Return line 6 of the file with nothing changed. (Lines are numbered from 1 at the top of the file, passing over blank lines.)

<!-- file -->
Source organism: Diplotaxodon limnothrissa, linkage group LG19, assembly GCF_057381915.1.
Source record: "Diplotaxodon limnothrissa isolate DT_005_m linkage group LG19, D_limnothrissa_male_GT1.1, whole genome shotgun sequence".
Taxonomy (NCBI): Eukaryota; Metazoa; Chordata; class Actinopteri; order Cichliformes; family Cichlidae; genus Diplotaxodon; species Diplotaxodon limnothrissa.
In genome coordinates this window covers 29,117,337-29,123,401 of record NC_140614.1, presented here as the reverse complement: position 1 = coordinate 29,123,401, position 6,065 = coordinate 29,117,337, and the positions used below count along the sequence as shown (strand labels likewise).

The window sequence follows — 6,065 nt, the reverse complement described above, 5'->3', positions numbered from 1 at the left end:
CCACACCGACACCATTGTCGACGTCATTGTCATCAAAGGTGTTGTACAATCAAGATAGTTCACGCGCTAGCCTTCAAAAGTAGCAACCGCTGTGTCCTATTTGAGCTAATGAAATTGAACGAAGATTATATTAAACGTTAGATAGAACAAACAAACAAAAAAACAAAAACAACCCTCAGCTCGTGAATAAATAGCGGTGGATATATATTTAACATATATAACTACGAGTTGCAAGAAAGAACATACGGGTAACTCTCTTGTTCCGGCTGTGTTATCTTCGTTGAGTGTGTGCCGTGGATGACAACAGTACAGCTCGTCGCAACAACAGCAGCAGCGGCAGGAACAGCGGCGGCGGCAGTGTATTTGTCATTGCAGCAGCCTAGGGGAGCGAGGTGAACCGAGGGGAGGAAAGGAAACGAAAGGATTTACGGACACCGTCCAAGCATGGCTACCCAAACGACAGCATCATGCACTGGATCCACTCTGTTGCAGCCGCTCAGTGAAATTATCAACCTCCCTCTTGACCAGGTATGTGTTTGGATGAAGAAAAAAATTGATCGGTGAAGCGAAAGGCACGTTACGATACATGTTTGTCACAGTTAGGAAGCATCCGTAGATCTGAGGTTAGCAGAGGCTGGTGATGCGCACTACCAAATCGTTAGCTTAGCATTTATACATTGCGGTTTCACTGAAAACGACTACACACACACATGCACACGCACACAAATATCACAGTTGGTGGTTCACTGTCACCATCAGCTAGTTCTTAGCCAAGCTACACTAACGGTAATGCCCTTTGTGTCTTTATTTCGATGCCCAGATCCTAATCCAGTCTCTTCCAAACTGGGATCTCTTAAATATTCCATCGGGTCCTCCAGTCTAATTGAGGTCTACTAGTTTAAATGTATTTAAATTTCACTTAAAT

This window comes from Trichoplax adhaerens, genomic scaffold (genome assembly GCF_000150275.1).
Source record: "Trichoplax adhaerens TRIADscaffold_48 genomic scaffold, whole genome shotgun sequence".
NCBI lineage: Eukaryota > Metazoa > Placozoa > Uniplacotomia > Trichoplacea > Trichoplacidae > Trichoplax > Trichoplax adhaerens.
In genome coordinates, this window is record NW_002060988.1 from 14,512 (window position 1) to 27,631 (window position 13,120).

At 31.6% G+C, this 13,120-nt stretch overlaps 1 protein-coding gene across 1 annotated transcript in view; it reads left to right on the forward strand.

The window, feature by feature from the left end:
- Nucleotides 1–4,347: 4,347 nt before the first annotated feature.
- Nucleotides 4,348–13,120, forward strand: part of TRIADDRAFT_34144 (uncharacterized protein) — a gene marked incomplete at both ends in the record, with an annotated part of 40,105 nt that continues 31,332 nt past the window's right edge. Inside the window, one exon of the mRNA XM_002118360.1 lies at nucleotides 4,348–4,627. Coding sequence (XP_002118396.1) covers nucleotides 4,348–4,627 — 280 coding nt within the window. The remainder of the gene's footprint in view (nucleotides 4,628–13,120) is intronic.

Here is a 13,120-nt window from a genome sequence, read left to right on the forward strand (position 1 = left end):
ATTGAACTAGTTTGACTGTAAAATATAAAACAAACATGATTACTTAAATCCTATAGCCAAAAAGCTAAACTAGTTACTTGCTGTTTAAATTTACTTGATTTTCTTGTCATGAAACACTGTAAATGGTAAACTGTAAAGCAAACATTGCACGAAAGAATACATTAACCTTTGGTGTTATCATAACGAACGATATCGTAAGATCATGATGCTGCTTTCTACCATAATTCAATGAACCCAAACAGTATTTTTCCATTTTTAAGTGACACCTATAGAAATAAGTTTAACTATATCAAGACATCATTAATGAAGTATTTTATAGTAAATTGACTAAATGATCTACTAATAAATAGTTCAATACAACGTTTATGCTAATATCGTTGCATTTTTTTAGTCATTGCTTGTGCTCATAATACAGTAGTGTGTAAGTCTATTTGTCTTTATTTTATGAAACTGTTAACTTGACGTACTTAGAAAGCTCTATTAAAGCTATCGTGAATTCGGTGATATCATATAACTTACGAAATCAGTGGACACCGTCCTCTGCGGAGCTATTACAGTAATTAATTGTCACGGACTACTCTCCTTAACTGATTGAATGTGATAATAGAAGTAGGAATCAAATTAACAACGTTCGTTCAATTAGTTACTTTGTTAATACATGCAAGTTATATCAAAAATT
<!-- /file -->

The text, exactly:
CCACACCGACACCATTGTCGACGTCATTGTCATCAAAGGTGTTGTACAATCAAGATAGTTCACGCGCTAGCCTTCAAAAGTAGCAACCGCTGTGTCCTATTTGAGCTAATGAAATTGAACGAAGATTATATTAAACGTTAGATAGAACAAACAAACAAAAAAACAAAAACAACCCTCAGCTCGTGAATAAATAGCGGTGGATATATATTTAACATATATAACTACGAGTTGCAAGAAAGAACATACGGGTAACTCTCTTGTTCCGGCTGTGTTATCTTCGTTGAGTGTGTGCCGTGGATGACAACAGTACAGCTCGTCGCAACAACAGCAGCAGCGGCAGGAACAGCGGCGGCGGCAGTGTATTTGTCATTGCAGCAGCCTAGGGGAGCGAGGTGAACCGAGGGGAGGAAAGGAAACGAAAGGATTTACGGACACCGTCCAAGCATGGCTACCCAAACGACAGCATCATGCACTGGATCCACTCTGTTGCAGCCGCTCAGTGAAATTATCAACCTCCCTCTTGACCAGGTATGTGTTTGGATGAAGAAAAAAATTGATCGGTGAAGCGAAAGGCACGTTACGATACATGTTTGTCACAGTTAGGAAGCATCCGTAGATCTGAGGTTAGCAGAGGCTGGTGATGCGCACTACCAAATCGTTAGCTTAGCATTTATACATTGCGGTTTCACTGAAAACGACTACACACACACATGCACACGCACACAAATATCACAGTTGGTGGTTCACTGTCACCATCAGCTAGTTCTTAGCCAAGCTACACTAACGGTAATGCCCTTTGTGTCTTTATTTCGATGCCCAGATCCTAATCCAGTCTCTTCCAAACTGGGATCTCTTAAATATTCCATCGGGTCCTCCAGTCTAATTGAGGTCTACTAGTTTAAATGTATTTAAATTTCACTTAAAT